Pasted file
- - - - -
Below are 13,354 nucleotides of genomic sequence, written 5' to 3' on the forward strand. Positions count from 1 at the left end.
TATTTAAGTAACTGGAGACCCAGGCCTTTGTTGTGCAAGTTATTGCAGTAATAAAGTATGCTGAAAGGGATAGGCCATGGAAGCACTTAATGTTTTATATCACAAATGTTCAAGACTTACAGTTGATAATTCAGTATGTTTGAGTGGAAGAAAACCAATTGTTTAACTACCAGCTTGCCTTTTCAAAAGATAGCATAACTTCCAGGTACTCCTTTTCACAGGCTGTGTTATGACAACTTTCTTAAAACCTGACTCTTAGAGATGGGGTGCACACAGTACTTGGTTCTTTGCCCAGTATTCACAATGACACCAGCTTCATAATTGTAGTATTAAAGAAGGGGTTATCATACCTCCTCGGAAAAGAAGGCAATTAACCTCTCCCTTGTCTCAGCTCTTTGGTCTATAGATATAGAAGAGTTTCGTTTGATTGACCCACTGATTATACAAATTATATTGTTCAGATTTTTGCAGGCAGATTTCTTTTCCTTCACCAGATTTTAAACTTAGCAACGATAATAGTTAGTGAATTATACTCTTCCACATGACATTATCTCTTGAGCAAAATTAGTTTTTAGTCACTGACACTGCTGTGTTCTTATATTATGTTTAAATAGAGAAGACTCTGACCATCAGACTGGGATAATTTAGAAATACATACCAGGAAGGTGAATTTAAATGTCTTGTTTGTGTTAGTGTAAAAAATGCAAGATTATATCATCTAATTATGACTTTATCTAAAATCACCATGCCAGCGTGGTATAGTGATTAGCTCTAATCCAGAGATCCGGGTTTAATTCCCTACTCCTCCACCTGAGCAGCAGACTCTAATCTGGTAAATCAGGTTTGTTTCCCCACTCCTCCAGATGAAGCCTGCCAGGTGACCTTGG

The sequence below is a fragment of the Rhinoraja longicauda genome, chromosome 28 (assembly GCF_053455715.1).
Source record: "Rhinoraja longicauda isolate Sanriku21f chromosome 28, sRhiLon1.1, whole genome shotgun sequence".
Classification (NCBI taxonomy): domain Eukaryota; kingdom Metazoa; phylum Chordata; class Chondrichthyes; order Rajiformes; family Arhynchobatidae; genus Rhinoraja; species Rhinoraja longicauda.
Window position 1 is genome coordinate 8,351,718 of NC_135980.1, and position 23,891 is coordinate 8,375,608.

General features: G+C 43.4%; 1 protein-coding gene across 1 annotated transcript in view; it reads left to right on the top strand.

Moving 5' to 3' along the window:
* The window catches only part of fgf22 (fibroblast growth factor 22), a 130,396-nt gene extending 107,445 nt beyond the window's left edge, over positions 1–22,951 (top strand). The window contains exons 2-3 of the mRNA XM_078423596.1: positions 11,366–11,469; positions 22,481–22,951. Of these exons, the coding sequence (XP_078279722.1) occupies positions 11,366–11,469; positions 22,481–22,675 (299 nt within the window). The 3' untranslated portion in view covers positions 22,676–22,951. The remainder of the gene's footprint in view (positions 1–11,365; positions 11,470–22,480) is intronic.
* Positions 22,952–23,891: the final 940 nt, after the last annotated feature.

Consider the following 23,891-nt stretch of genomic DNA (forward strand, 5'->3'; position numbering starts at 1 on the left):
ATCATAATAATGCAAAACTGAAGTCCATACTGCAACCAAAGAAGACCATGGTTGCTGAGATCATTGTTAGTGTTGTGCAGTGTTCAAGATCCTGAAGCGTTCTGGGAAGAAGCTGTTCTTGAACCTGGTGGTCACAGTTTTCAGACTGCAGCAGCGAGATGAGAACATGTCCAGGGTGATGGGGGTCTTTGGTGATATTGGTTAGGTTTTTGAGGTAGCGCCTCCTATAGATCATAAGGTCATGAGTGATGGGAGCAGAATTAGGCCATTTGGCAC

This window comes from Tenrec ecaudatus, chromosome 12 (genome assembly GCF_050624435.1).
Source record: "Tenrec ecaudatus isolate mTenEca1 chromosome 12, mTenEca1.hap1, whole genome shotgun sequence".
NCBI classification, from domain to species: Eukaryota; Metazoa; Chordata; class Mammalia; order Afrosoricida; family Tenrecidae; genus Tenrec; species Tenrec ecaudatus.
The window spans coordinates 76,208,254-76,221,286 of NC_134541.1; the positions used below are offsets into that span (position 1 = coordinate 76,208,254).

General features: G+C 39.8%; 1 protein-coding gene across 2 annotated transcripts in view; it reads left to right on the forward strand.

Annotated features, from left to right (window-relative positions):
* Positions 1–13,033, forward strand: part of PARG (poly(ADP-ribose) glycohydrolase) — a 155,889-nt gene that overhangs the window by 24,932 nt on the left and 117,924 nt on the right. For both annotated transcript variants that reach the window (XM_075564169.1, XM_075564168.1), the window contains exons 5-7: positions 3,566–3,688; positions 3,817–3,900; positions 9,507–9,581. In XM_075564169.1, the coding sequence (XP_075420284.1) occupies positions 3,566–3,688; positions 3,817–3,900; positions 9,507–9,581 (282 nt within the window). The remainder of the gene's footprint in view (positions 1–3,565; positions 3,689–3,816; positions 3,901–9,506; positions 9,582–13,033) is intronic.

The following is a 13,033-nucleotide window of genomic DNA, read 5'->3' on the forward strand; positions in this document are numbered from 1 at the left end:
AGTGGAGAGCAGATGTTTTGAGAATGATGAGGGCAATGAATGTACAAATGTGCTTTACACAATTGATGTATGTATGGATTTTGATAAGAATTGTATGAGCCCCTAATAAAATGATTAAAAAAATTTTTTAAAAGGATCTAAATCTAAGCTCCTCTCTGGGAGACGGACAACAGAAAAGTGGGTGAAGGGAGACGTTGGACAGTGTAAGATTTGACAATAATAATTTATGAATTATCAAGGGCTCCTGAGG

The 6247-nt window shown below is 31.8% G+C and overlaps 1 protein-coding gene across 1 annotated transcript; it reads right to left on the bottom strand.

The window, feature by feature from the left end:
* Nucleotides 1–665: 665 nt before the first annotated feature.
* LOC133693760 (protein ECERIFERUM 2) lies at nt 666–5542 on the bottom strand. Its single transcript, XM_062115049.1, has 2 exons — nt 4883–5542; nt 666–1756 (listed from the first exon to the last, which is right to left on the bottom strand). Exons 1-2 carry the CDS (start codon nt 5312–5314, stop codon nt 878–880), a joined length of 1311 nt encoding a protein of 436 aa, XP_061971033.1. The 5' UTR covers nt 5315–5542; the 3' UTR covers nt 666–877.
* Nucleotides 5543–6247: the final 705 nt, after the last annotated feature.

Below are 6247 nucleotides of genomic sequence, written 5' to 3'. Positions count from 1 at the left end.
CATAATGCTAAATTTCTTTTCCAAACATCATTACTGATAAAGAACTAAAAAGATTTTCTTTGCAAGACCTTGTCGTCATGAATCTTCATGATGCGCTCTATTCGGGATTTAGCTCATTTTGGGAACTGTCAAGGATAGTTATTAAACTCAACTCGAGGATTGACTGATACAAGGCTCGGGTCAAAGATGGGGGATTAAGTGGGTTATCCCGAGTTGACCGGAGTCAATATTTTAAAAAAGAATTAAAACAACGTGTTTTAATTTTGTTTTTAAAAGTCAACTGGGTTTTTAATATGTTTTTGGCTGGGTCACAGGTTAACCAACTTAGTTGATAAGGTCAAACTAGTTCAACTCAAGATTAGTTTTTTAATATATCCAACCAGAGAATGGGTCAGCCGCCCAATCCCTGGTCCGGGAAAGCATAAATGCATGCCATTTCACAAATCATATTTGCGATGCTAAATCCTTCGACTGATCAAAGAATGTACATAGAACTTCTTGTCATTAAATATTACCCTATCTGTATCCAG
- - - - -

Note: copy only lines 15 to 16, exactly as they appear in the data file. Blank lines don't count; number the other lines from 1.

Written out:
NCBI classification, from domain to species: Eukaryota; Metazoa; Chordata; class Mammalia; order Afrosoricida; family Tenrecidae; genus Tenrec; species Tenrec ecaudatus.
The window spans coordinates 76,208,254-76,221,286 of NC_134541.1; the positions used below are offsets into that span (position 1 = coordinate 76,208,254).